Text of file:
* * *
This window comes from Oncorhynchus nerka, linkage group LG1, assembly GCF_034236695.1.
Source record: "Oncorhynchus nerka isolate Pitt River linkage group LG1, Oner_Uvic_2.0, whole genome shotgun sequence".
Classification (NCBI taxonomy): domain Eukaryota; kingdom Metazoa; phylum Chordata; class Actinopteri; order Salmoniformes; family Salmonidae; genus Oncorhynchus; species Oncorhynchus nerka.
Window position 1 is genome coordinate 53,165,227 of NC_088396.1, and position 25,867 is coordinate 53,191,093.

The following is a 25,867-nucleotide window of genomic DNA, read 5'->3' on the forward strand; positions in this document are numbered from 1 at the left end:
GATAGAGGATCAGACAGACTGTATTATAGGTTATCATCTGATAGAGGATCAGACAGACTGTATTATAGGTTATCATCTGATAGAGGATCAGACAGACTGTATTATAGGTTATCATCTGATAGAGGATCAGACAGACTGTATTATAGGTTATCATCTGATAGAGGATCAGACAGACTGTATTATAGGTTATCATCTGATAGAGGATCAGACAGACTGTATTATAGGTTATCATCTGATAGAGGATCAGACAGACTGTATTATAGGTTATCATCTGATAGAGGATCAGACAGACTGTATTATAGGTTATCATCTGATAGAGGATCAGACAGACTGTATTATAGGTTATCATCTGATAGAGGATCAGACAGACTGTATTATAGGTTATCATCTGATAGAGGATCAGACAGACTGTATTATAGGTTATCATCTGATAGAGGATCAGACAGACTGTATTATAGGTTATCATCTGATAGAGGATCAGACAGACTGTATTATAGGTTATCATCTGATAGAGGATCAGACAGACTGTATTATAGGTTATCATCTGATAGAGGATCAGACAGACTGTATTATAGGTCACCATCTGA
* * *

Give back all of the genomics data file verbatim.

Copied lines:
This window comes from Oncorhynchus nerka, linkage group LG1, assembly GCF_034236695.1.
Source record: "Oncorhynchus nerka isolate Pitt River linkage group LG1, Oner_Uvic_2.0, whole genome shotgun sequence".
Classification (NCBI taxonomy): domain Eukaryota; kingdom Metazoa; phylum Chordata; class Actinopteri; order Salmoniformes; family Salmonidae; genus Oncorhynchus; species Oncorhynchus nerka.
Window position 1 is genome coordinate 53,165,227 of NC_088396.1, and position 25,867 is coordinate 53,191,093.

The following is a 25,867-nucleotide window of genomic DNA, read 5'->3' on the forward strand; positions in this document are numbered from 1 at the left end:
GATAGAGGATCAGACAGACTGTATTATAGGTTATCATCTGATAGAGGATCAGACAGACTGTATTATAGGTTATCATCTGATAGAGGATCAGACAGACTGTATTATAGGTTATCATCTGATAGAGGATCAGACAGACTGTATTATAGGTTATCATCTGATAGAGGATCAGACAGACTGTATTATAGGTTATCATCTGATAGAGGATCAGACAGACTGTATTATAGGTTATCATCTGATAGAGGATCAGACAGACTGTATTATAGGTTATCATCTGATAGAGGATCAGACAGACTGTATTATAGGTTATCATCTGATAGAGGATCAGACAGACTGTATTATAGGTTATCATCTGATAGAGGATCAGACAGACTGTATTATAGGTTATCATCTGATAGAGGATCAGACAGACTGTATTATAGGTTATCATCTGATAGAGGATCAGACAGACTGTATTATAGGTTATCATCTGATAGAGGATCAGACAGACTGTATTATAGGTTATCATCTGATAGAGGATCAGACAGACTGTATTATAGGTTATCATCTGATAGAGGATCAGACAGACTGTATTATAGGTCACCATCTGA